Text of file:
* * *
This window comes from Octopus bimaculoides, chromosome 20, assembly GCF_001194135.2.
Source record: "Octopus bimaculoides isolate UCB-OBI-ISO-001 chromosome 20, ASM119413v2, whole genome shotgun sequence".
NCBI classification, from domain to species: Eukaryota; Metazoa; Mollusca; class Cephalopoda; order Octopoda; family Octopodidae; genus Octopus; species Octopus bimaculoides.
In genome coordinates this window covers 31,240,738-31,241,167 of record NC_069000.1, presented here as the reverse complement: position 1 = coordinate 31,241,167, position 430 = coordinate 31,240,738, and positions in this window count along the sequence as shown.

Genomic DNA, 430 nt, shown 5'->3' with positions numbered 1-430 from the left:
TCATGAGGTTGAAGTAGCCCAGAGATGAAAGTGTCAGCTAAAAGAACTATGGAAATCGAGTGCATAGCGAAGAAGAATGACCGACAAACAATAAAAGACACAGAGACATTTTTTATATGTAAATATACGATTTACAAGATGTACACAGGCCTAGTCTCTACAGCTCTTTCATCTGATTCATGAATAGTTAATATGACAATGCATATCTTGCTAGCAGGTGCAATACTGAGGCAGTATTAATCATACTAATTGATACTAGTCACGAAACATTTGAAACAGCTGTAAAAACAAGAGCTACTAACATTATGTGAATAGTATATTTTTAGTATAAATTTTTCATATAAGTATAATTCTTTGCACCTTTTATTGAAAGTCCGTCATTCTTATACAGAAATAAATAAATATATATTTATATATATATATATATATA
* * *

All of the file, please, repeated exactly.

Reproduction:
This window comes from Octopus bimaculoides, chromosome 20, assembly GCF_001194135.2.
Source record: "Octopus bimaculoides isolate UCB-OBI-ISO-001 chromosome 20, ASM119413v2, whole genome shotgun sequence".
NCBI classification, from domain to species: Eukaryota; Metazoa; Mollusca; class Cephalopoda; order Octopoda; family Octopodidae; genus Octopus; species Octopus bimaculoides.
In genome coordinates this window covers 31,240,738-31,241,167 of record NC_069000.1, presented here as the reverse complement: position 1 = coordinate 31,241,167, position 430 = coordinate 31,240,738, and positions in this window count along the sequence as shown.

Genomic DNA, 430 nt, shown 5'->3' with positions numbered 1-430 from the left:
TCATGAGGTTGAAGTAGCCCAGAGATGAAAGTGTCAGCTAAAAGAACTATGGAAATCGAGTGCATAGCGAAGAAGAATGACCGACAAACAATAAAAGACACAGAGACATTTTTTATATGTAAATATACGATTTACAAGATGTACACAGGCCTAGTCTCTACAGCTCTTTCATCTGATTCATGAATAGTTAATATGACAATGCATATCTTGCTAGCAGGTGCAATACTGAGGCAGTATTAATCATACTAATTGATACTAGTCACGAAACATTTGAAACAGCTGTAAAAACAAGAGCTACTAACATTATGTGAATAGTATATTTTTAGTATAAATTTTTCATATAAGTATAATTCTTTGCACCTTTTATTGAAAGTCCGTCATTCTTATACAGAAATAAATAAATATATATTTATATATATATATATATATA